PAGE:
In The Swamp we see these congressmen more as people than we generally do in news coverage. And, a lot of these legislators’ lives… honestly, they seem kind of miserable. Their day to day existence doesn’t seem that fun to me. They spend it all fundraising and having people yelling stuff at them, and meanwhile they’re not really achieving any of the policy outcomes that they came to get either. Do you get a sense of why they do it? Is it just for the money? And if that’s true, why are some of them are insanely rich and pushing 90 and still doing it? What are they getting out of this?
And in order to maintain that power, you got to pony up hundreds of thousands of dollars to fuel your campaign and to fuel your upward ascent within the party. And the only place you’re getting hundreds of thousands of dollars are from the corporations, the corporate lobbyists, the big donors.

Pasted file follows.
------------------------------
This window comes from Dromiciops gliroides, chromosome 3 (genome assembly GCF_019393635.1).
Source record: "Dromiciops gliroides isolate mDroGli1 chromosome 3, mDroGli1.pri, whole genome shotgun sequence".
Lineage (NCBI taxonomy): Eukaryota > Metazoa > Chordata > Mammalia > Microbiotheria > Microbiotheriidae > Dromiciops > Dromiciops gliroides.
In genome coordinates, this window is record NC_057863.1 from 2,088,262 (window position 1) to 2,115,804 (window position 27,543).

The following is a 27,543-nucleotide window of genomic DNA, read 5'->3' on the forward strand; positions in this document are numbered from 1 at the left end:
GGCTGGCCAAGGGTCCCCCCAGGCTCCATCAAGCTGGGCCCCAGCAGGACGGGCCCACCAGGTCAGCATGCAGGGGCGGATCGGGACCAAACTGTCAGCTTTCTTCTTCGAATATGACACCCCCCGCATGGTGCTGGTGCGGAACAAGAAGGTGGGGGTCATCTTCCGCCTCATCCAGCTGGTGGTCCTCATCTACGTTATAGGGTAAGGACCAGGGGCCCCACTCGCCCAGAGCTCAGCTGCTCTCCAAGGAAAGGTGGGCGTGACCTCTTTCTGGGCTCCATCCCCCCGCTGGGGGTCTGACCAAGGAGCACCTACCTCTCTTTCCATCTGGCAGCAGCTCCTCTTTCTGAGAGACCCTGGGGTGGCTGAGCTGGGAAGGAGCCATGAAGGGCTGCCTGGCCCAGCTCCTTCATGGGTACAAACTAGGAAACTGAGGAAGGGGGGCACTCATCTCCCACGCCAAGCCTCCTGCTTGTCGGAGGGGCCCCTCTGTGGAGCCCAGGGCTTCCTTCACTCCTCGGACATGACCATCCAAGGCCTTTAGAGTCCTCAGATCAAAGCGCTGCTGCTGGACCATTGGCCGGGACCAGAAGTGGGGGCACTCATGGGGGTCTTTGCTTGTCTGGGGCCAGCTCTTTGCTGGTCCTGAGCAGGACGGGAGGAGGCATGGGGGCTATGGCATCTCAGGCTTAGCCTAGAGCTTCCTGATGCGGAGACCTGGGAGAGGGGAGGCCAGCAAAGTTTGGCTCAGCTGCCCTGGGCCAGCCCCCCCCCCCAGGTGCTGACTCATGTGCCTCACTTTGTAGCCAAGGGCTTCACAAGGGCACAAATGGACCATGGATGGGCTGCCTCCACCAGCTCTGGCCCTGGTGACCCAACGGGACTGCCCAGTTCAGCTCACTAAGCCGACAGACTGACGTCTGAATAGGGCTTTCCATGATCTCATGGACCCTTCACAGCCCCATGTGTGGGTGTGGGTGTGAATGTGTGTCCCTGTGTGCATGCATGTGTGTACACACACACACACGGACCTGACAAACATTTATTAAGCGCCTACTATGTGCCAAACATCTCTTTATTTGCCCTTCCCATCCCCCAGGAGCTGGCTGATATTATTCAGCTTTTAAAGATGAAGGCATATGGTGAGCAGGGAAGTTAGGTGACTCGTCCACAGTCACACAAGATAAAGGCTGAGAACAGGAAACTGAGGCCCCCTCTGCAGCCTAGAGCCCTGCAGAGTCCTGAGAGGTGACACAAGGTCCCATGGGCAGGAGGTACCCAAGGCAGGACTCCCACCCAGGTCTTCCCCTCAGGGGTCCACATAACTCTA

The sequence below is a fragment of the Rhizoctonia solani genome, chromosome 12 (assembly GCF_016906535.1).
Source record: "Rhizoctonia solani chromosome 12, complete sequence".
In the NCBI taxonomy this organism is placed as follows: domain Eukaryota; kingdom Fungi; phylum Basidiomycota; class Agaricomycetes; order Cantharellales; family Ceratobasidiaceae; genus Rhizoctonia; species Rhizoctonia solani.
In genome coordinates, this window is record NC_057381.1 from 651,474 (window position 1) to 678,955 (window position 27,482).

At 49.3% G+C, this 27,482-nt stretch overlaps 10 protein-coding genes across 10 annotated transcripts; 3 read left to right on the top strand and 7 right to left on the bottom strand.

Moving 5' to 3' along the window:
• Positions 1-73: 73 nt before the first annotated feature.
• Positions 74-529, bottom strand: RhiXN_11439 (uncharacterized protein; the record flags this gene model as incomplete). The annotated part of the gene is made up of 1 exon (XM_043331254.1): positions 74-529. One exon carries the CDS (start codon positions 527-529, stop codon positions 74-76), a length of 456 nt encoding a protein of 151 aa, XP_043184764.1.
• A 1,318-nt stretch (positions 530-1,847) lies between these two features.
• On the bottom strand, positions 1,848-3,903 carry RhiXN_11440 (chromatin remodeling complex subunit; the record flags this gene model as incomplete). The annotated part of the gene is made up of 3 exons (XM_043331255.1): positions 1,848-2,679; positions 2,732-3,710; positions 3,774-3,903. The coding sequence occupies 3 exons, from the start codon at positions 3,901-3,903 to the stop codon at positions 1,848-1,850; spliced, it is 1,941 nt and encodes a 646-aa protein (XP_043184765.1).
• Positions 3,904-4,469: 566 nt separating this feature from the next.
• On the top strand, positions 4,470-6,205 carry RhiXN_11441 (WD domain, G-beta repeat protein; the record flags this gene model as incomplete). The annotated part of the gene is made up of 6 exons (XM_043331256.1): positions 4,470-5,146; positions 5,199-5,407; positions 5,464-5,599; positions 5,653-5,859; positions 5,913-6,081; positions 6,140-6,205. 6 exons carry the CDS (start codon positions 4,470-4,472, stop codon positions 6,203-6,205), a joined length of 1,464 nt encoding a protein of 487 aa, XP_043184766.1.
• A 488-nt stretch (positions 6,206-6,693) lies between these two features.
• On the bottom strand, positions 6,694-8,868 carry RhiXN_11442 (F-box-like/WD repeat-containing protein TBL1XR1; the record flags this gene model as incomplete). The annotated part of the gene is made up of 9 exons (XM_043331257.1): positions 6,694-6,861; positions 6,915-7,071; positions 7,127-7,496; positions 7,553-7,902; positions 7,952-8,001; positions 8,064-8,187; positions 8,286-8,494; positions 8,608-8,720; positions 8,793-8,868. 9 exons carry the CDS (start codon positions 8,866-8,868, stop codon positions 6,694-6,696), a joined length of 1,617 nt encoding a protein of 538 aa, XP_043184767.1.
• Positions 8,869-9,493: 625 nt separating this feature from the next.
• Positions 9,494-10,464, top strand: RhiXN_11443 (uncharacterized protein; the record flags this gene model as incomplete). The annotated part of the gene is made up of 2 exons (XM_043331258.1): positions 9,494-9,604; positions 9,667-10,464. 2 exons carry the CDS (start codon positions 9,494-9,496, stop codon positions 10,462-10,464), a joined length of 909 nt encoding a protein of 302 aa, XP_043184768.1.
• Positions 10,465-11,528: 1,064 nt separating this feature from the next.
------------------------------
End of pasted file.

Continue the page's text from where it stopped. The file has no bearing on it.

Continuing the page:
PEHME: I think we made this movie to challenge people. To challenge our suppositions about who are the bad guys who are the good guys in our government. It’s supposed to make you feel uncomfortable and we need a shock to the system in this country right now. I read this quote by Pauline Kael this morning in the New York Times about how the mark of a good film is that you don’t leave feeling virtuous. I hope that people watch this movie and open their minds to having their own preconceived notions challenged.
‘The Swamp’ is available now on HBO. Vince Mancini is on Twitter. You can access his archive of reviews here.